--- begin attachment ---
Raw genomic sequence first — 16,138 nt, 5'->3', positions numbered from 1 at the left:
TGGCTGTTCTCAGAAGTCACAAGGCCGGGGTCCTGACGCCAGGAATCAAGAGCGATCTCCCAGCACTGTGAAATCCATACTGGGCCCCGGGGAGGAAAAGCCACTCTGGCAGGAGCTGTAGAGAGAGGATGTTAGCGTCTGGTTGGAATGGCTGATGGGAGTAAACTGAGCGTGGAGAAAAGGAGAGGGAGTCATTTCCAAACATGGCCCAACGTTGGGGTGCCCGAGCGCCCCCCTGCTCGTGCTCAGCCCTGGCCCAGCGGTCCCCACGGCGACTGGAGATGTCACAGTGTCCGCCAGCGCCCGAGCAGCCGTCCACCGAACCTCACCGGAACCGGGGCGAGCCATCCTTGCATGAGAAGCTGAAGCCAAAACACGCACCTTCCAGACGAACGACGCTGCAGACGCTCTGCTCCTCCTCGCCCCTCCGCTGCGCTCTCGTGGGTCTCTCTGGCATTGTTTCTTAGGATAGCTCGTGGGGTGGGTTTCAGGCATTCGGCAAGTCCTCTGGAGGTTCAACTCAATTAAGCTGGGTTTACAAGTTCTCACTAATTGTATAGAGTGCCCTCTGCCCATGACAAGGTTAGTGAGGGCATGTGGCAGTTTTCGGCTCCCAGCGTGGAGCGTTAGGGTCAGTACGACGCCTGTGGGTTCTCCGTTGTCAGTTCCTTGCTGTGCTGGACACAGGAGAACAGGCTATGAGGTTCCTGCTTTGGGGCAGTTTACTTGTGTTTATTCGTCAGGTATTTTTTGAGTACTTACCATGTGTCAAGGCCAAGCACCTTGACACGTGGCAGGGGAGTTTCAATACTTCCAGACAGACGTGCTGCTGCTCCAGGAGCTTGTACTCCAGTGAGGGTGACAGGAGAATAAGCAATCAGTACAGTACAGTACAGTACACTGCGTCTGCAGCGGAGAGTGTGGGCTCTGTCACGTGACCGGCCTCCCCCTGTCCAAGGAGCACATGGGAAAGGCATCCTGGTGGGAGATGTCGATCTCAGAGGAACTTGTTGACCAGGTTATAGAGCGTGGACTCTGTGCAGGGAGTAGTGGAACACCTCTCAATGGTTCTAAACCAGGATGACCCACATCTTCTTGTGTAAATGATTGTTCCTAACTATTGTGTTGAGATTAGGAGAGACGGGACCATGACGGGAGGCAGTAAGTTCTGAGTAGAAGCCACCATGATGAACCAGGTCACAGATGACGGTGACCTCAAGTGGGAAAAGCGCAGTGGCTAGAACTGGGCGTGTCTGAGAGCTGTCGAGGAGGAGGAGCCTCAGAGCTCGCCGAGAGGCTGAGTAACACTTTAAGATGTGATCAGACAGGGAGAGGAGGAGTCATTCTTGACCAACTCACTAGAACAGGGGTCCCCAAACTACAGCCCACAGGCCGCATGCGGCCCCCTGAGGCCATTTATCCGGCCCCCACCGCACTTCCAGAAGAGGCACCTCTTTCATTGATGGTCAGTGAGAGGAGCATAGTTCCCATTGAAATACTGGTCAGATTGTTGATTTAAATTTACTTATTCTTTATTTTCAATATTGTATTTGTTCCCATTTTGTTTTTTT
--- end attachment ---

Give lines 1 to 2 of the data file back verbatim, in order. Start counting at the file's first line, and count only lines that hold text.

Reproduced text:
Raw genomic sequence first — 16,138 nt, 5'->3', positions numbered from 1 at the left:
TGGCTGTTCTCAGAAGTCACAAGGCCGGGGTCCTGACGCCAGGAATCAAGAGCGATCTCCCAGCACTGTGAAATCCATACTGGGCCCCGGGGAGGAAAAGCCACTCTGGCAGGAGCTGTAGAGAGAGGATGTTAGCGTCTGGTTGGAATGGCTGATGGGAGTAAACTGAGCGTGGAGAAAAGGAGAGGGAGTCATTTCCAAACATGGCCCAACGTTGGGGTGCCCGAGCGCCCCCCTGCTCGTGCTCAGCCCTGGCCCAGCGGTCCCCACGGCGACTGGAGATGTCACAGTGTCCGCCAGCGCCCGAGCAGCCGTCCACCGAACCTCACCGGAACCGGGGCGAGCCATCCTTGCATGAGAAGCTGAAGCCAAAACACGCACCTTCCAGACGAACGACGCTGCAGACGCTCTGCTCCTCCTCGCCCCTCCGCTGCGCTCTCGTGGGTCTCTCTGGCATTGTTTCTTAGGATAGCTCGTGGGGTGGGTTTCAGGCATTCGGCAAGTCCTCTGGAGGTTCAACTCAATTAAGCTGGGTTTACAAGTTCTCACTAATTGTATAGAGTGCCCTCTGCCCATGACAAGGTTAGTGAGGGCATGTGGCAGTTTTCGGCTCCCAGCGTGGAGCGTTAGGGTCAGTACGACGCCTGTGGGTTCTCCGTTGTCAGTTCCTTGCTGTGCTGGACACAGGAGAACAGGCTATGAGGTTCCTGCTTTGGGGCAGTTTACTTGTGTTTATTCGTCAGGTATTTTTTGAGTACTTACCATGTGTCAAGGCCAAGCACCTTGACACGTGGCAGGGGAGTTTCAATACTTCCAGACAGACGTGCTGCTGCTCCAGGAGCTTGTACTCCAGTGAGGGTGACAGGAGAATAAGCAATCAGTACAGTACAGTACAGTACACTGCGTCTGCAGCGGAGAGTGTGGGCTCTGTCACGTGACCGGCCTCCCCCTGTCCAAGGAGCACATGGGAAAGGCATCCTGGTGGGAGATGTCGATCTCAGAGGAACTTGTTGACCAGGTTATAGAGCGTGGACTCTGTGCAGGGAGTAGTGGAACACCTCTCAATGGTTCTAAACCAGGATGACCCACATCTTCTTGTGTAAATGATTGTTCCTAACTATTGTGTTGAGATTAGGAGAGACGGGACCATGACGGGAGGCAGTAAGTTCTGAGTAGAAGCCACCATGATGAACCAGGTCACAGATGACGGTGACCTCAAGTGGGAAAAGCGCAGTGGCTAGAACTGGGCGTGTCTGAGAGCTGTCGAGGAGGAGGAGCCTCAGAGCTCGCCGAGAGGCTGAGTAACACTTTAAGATGTGATCAGACAGGGAGAGGAGGAGTCATTCTTGACCAACTCACTAGAACAGGGGTCCCCAAACTACAGCCCACAGGCCGCATGCGGCCCCCTGAGGCCATTTATCCGGCCCCCACCGCACTTCCAGAAGAGGCACCTCTTTCATTGATGGTCAGTGAGAGGAGCATAGTTCCCATTGAAATACTGGTCAGATTGTTGATTTAAATTTACTTATTCTTTATTTTCAATATTGTATTTGTTCCCATTTTGTTTTTTT